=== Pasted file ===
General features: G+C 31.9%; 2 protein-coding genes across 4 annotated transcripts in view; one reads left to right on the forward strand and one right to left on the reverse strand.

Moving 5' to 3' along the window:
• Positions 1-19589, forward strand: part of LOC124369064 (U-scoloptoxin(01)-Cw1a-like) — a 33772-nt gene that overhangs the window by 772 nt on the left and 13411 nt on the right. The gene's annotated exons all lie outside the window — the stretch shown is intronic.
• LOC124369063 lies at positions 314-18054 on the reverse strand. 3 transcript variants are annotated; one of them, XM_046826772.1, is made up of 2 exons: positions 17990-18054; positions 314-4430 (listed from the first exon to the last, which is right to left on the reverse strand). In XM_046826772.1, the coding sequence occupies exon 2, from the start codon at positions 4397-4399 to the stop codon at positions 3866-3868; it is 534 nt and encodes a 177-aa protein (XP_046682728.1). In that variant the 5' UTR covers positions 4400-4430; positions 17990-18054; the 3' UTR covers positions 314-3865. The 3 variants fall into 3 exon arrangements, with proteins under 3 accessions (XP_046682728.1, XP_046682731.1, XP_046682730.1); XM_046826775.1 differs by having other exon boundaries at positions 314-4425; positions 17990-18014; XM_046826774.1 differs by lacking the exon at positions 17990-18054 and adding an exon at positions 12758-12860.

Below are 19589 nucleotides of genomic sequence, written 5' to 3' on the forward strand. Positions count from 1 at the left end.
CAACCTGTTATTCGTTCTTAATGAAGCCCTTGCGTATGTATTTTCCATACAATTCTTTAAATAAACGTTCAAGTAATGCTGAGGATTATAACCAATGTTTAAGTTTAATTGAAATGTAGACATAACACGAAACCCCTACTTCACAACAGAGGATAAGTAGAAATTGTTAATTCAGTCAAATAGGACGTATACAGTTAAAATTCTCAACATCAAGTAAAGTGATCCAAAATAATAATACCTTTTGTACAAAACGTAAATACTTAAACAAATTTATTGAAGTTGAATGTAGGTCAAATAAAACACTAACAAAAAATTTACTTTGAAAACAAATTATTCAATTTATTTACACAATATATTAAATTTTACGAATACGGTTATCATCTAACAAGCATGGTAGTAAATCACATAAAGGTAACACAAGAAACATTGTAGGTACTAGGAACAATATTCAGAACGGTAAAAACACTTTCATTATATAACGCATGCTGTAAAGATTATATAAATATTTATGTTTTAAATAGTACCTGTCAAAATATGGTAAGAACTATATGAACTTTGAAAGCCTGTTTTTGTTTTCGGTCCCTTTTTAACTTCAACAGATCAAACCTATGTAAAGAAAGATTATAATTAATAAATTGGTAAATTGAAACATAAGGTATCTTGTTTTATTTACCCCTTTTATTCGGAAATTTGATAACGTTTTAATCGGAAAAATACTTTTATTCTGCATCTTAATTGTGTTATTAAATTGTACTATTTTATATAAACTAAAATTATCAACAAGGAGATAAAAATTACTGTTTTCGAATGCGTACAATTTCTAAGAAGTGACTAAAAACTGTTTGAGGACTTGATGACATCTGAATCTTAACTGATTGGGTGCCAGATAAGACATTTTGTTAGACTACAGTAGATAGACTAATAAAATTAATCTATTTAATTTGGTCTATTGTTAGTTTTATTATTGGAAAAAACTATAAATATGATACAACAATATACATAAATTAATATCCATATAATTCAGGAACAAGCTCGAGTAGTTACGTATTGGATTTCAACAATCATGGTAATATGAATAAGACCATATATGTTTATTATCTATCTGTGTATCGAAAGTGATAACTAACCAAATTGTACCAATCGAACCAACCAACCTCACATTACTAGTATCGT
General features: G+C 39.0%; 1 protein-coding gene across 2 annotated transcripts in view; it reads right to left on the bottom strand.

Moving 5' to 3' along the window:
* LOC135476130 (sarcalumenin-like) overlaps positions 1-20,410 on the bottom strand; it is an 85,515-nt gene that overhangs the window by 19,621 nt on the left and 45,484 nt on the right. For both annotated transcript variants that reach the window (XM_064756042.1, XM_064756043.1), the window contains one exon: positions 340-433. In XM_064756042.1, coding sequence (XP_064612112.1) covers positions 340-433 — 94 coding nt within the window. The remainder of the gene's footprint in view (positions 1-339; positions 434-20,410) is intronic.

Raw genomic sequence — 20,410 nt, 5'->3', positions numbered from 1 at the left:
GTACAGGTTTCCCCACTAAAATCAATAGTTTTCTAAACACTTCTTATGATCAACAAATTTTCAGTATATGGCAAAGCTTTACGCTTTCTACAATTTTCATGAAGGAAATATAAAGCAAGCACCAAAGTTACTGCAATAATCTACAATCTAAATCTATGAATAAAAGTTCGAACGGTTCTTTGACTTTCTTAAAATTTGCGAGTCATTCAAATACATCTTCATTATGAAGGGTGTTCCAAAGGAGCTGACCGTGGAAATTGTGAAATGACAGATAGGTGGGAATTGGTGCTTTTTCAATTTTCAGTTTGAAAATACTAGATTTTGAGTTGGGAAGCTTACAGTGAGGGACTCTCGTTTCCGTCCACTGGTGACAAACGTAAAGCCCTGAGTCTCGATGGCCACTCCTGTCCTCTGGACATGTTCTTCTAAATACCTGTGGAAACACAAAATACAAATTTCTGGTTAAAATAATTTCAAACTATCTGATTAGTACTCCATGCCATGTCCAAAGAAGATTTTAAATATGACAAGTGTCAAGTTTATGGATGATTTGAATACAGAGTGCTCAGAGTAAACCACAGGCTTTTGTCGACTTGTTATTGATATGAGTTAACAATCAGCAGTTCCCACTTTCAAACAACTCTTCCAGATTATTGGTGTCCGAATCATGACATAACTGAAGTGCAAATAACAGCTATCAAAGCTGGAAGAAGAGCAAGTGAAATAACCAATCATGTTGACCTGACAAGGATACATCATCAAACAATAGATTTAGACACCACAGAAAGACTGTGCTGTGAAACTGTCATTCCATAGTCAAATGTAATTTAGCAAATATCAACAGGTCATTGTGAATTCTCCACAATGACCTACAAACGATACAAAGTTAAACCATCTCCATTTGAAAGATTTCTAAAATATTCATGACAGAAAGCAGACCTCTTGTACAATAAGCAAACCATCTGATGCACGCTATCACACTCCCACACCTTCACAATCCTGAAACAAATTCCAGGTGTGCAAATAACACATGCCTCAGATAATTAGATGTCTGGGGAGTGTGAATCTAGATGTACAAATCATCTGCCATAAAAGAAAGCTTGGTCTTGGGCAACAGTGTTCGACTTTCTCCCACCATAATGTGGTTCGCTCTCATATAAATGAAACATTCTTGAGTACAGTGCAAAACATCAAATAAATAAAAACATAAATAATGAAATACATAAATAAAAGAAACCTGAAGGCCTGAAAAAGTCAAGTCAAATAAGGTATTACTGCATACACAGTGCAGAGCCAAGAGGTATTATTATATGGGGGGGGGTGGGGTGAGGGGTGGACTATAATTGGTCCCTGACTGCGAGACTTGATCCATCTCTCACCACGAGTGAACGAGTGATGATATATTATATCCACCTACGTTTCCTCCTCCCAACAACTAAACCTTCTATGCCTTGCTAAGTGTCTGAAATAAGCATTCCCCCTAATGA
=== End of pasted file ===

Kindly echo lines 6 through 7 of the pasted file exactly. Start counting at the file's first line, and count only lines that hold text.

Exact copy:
CAACCTGTTATTCGTTCTTAATGAAGCCCTTGCGTATGTATTTTCCATACAATTCTTTAAATAAACGTTCAAGTAATGCTGAGGATTATAACCAATGTTTAAGTTTAATTGAAATGTAGACATAACACGAAACCCCTACTTCACAACAGAGGATAAGTAGAAATTGTTAATTCAGTCAAATAGGACGTATACAGTTAAAATTCTCAACATCAAGTAAAGTGATCCAAAATAATAATACCTTTTGTACAAAACGTAAATACTTAAACAAATTTATTGAAGTTGAATGTAGGTCAAATAAAACACTAACAAAAAATTTACTTTGAAAACAAATTATTCAATTTATTTACACAATATATTAAATTTTACGAATACGGTTATCATCTAACAAGCATGGTAGTAAATCACATAAAGGTAACACAAGAAACATTGTAGGTACTAGGAACAATATTCAGAACGGTAAAAACACTTTCATTATATAACGCATGCTGTAAAGATTATATAAATATTTATGTTTTAAATAGTACCTGTCAAAATATGGTAAGAACTATATGAACTTTGAAAGCCTGTTTTTGTTTTCGGTCCCTTTTTAACTTCAACAGATCAAACCTATGTAAAGAAAGATTATAATTAATAAATTGGTAAATTGAAACATAAGGTATCTTGTTTTATTTACCCCTTTTATTCGGAAATTTGATAACGTTTTAATCGGAAAAATACTTTTATTCTGCATCTTAATTGTGTTATTAAATTGTACTATTTTATATAAACTAAAATTATCAACAAGGAGATAAAAATTACTGTTTTCGAATGCGTACAATTTCTAAGAAGTGACTAAAAACTGTTTGAGGACTTGATGACATCTGAATCTTAACTGATTGGGTGCCAGATAAGACATTTTGTTAGACTACAGTAGATAGACTAATAAAATTAATCTATTTAATTTGGTCTATTGTTAGTTTTATTATTGGAAAAAACTATAAATATGATACAACAATATACATAAATTAATATCCATATAATTCAGGAACAAGCTCGAGTAGTTACGTATTGGATTTCAACAATCATGGTAATATGAATAAGACCATATATGTTTATTATCTATCTGTGTATCGAAAGTGATAACTAACCAAATTGTACCAATCGAACCAACCAACCTCACATTACTAGTATCGT
General features: G+C 39.0%; 1 protein-coding gene across 2 annotated transcripts in view; it reads right to left on the bottom strand.